God doesn't need us, he wants us. You say that it is "lack of concern for the wishes or opinions of others" or "authoritarianism", but God doesn't control everything we do. He cares for what we want. ""The LORD will watch over your coming and going both now and forevermore." (2)

(1) https://www.merriam-webster.com...
(2) Psalm 121:8 (NIV)
TheUnexaminedLife

Con

Rebuttals:
Of all the cinematic adaptations of Christ, I find Darth Vader the most accurate. A paternal figure, he tries to convert his progeny to his side of the Force, guided by some imperial master. Those who do not convert, will be killed or punished. They will not partake in the eternal life of Heaven.

https://www.youtube.com...

Darth Vader (the Chosen One) 'wants' his son to convert to his faith as well. But, fortunately, Luke Skywalker resists him. Christians give in: they choose to bow their heads to their opaque master and in the process sacrifice their freedom. Theologically-speaking, our souls are only extensions of God. They are constituted of Ru'ach (the breathe of God) given in Genesis (1). He wants us to reject the sinful 'human' part of ourselves and embrace the part of us which is divine, which is him. This is narcissistic; he wants us to become like him, like Christ, rather than develop to be like ourselves beyond the guidelines of the Bible. He provides an eternal law and ethics by which we ought to obey and a Christian has no choice but to obey these ethics; if they go against them, they will be reprimanded and punished for it at the Parousia. Thus, they choose to obey-- out of fear and out of trust in the wisdom of their master. This is still a slavish relationship. Christians do not choose how to act: they waiver their freedom to act how they please and obey God. Now, compare this to any other authoritarian regime: the citizens obey either from fear or from belief. The dictator doesn't control their every action but rather sets up the regime by which they must conform.

My description of God sending all non-believers into Hell as 'stabbing' was to tie it to the Abrahamic narrative. It may not be filicide because it would be a contradiction to state, 'souls are eternal' and that 'souls can be extinguished', but it is eternal punishment without chance of redemption or hope. It is an immolation, a sacrifice or discard of souls into the fires and lava. To argue that God has the moral high ground here, is just plainly wrong. He is no Obi Wan. He may 'hate the sin but love the sinner' (2), but that is to say that he hates what we do but loves the part of him within us. He hates everything that is human and loves all which is divine.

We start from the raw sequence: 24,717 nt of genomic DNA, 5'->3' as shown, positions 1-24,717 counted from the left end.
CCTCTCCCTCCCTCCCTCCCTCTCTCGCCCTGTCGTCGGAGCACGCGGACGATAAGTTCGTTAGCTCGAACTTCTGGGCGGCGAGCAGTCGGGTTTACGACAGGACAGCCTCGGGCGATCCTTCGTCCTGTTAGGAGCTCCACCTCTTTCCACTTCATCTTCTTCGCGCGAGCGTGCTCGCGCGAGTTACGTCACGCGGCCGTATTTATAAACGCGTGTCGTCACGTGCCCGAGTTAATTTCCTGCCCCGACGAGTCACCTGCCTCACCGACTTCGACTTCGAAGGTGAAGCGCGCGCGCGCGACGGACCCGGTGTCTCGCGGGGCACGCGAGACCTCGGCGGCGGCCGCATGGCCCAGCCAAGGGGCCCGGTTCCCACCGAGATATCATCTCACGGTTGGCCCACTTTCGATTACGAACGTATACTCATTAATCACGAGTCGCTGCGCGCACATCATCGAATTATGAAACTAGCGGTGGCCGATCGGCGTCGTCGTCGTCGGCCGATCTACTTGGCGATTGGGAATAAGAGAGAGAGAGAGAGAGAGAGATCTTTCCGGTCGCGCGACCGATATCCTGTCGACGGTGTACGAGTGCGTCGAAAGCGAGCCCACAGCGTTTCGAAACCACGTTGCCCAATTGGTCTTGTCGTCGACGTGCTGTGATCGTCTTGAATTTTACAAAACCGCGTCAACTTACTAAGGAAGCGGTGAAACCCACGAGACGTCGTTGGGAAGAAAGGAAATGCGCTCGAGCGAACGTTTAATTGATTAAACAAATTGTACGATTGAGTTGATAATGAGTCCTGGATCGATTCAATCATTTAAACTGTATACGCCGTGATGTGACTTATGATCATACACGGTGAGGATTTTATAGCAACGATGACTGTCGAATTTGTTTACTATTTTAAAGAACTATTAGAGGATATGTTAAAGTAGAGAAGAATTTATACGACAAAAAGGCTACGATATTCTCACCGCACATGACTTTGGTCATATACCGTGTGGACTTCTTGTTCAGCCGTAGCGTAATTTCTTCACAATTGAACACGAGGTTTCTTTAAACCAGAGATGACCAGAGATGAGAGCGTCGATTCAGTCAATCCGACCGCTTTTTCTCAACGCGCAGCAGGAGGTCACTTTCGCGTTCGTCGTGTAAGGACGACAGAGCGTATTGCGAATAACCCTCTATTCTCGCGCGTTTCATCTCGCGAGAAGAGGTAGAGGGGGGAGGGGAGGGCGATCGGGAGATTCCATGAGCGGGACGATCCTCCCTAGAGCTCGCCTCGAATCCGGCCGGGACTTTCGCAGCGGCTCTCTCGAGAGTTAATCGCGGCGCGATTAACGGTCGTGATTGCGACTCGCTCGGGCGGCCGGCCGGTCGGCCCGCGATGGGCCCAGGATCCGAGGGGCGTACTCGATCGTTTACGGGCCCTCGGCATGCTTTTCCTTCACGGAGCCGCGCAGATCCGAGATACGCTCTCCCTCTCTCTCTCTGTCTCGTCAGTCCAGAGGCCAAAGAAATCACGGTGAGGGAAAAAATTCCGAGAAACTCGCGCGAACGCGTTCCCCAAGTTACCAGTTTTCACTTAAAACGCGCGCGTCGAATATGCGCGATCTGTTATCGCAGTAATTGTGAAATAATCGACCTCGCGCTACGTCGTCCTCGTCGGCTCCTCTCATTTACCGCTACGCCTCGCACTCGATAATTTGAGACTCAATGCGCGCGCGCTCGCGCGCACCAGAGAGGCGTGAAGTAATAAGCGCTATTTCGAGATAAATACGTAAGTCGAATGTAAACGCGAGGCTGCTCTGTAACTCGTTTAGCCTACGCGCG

If God is loving, he is loving of himself only and all that he produces. He hates that which makes us essentially human like sin and ethical free-thinking. Therefore, God doesn't love us: he loves himself. Those who maintain individuality will be destroyed.

(1) Genesis 2:7 https://www.biblegateway.com...
(2) https://www.catholic.com...

Debate Round No. 3
8 comments have been posted on this debate. Showing 1 through 8 records.
Posted by wonkaworker123 1 year ago
wonkaworker123
Yes, a loving God would commit genocide, give leprosy, and wipe out an entire generation of Egyptian children. Ever ask why a God would make us, not provide adequate proof of his existence, then punish us for not believing?
Posted by missmedic 1 year ago
missmedic
A loving god's advice on raising children, beat them with a rod, if they talk back, kill them. This advice comes from a father that drowned all his children.
Proverbs 13:24
Leviticus 20:9
Posted by TheUnexaminedLife 1 year ago
TheUnexaminedLife
But, given that he is traditionally a male, I'm sure he has got his dick out for Harambe as a sign of respect and love for his creation.
Posted by Flint489 1 year ago
Flint489
No LuciferWept, I do not believe that the god of the bible has accepted Harambe into his heart as his lord and savior.
Posted by LuciferWept 1 year ago
LuciferWept
Who is this god of the bible, and has he accepted Harambe into his heart and his lord and savior?
Posted by canis 1 year ago
canis
There is 1. You. 2. The world /univers. 3. Other life...What difference would some letters in one book or another make to anything ?..
Posted by missmedic 1 year ago
missmedic
Christians see Jesus as God. That means that he was also the God of the Old Testament. The same God who commanded all those killings and the author of all those violent and disgusting commands. So the violence Jesus supports and predicts is not only evident in the New Testament, but he is supposedly also the author of said violent commands in the Old testament as well. Not only then is the Old Testament "an expression of the will of Christ""it is Christ.
Posted by canis 1 year ago
canis
There is 1. You. 2. The world /univers. 3. Other life...What difference would some letters in one book or another make to anything ?..